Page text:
When sophomore Arch Doty moved into room 23 of Clark Hall in September, 1939, he brought with him a radio transmitter he had built at home the previous summer. Using a turntable, 78 rpm records, a microphone, the transmitter, and an antenna wire hanging out of Arch’s window, student-run radio at Wesleyan hit the airwaves.
It was a modest start. The entire audience that tuned into the evening AM-band broadcasts was limited to Clark residents—the weak signal reached no farther than several hundred feet beyond the antenna. But the broadcasts proved to be very popular, and within weeks, students in other residences wanted to be able to tune in.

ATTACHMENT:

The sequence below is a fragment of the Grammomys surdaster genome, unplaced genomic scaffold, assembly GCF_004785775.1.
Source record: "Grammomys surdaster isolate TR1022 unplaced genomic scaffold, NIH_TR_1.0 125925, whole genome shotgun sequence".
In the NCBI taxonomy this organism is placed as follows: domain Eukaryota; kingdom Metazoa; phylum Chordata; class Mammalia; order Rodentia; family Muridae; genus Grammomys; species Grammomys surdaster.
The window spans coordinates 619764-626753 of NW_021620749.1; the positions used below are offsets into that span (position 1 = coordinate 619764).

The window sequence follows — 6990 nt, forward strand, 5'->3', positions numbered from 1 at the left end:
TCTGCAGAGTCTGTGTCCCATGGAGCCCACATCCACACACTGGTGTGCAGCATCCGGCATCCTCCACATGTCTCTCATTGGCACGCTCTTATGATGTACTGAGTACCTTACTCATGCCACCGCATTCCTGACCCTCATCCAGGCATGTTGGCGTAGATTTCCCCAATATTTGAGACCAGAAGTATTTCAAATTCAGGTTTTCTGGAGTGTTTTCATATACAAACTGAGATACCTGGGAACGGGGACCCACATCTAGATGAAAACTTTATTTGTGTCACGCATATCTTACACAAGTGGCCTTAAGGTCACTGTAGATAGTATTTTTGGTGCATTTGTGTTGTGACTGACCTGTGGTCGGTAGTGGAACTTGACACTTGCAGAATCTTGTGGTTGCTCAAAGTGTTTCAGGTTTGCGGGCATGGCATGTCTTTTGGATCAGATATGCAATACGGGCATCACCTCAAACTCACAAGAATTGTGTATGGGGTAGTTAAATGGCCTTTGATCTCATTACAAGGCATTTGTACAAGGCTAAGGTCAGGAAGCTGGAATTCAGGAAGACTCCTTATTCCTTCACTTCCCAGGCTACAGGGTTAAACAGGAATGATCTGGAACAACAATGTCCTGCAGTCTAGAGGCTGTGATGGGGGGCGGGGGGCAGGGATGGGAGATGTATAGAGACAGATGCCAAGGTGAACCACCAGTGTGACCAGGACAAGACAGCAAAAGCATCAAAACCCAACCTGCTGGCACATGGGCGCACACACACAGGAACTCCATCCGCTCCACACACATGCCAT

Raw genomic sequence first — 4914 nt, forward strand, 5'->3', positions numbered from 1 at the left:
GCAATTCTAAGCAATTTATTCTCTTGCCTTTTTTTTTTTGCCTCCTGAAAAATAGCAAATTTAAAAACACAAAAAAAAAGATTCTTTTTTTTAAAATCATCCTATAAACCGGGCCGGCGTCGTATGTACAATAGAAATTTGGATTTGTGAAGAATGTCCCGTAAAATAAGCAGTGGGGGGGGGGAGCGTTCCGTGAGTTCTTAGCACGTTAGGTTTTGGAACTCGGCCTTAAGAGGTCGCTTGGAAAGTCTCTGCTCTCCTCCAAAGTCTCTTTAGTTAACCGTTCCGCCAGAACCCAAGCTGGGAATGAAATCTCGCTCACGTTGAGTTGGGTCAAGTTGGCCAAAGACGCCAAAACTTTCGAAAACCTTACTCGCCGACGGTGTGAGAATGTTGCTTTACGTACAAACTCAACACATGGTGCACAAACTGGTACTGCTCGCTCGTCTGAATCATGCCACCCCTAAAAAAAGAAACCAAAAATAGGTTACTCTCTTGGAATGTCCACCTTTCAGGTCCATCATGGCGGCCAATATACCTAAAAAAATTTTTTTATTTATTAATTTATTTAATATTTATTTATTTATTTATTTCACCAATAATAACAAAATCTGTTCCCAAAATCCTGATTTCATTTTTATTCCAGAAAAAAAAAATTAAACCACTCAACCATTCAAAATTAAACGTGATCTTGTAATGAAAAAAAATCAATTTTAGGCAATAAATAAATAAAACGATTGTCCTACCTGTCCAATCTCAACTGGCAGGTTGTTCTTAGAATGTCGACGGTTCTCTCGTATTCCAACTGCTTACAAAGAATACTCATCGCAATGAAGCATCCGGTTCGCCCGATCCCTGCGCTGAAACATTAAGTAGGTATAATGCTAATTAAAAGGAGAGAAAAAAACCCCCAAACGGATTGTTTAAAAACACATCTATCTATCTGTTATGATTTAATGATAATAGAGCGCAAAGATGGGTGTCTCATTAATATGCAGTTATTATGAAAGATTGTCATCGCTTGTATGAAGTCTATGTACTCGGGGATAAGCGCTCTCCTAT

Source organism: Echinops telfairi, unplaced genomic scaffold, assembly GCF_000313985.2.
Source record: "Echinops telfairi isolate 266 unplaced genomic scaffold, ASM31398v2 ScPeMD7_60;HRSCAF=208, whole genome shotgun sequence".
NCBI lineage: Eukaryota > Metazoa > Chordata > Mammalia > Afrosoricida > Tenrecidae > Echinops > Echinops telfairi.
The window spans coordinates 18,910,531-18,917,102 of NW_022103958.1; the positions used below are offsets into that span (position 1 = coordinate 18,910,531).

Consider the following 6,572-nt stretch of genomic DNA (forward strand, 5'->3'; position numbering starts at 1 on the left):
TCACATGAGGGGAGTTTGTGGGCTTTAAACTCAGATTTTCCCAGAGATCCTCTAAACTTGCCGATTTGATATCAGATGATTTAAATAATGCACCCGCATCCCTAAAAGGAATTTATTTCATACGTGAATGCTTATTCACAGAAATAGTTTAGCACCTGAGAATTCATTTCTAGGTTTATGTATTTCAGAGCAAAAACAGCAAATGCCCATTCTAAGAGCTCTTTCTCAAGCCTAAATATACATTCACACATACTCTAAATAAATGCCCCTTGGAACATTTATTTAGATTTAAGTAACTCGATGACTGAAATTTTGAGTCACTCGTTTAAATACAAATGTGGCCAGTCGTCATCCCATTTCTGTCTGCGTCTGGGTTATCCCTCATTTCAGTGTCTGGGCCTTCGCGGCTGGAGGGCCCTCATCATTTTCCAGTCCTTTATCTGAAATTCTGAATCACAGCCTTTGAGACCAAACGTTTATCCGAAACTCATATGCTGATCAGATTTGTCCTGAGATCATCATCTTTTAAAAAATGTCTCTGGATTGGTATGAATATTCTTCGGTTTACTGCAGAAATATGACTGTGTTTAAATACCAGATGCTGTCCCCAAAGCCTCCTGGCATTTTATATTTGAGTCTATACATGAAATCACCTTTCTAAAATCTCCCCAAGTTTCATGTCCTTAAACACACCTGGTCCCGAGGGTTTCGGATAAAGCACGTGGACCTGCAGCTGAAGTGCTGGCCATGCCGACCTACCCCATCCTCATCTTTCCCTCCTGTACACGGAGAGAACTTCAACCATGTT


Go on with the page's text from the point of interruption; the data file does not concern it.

Seventy-five years later, WESU-FM reaches a potential audience of over one million listeners, and can be heard as far as Springfield, Massachusetts; Long Island, New York; Waterbury; and Norwich.
“WESU: Celebrating 75 Years of Community Radio” takes an anecdotal look at one of the oldest college radio stations in the United States. Throughout WESU’s history, there have been two constants: first, without interruption, Wesleyan students have operated the station; and second, broadcasts have been focused on new, under-represented, or non-commercial programming aimed at students and the larger community.
Most of the items in the exhibition are from the collections of Special Collections & Archives, Olin Library. University Archivist Leith Johnson is curator of the show, with research assistance provided by Ian McCarthy. Special thanks to WESU General Manager Ben Michael for advice and loans of items from WESU’s collection.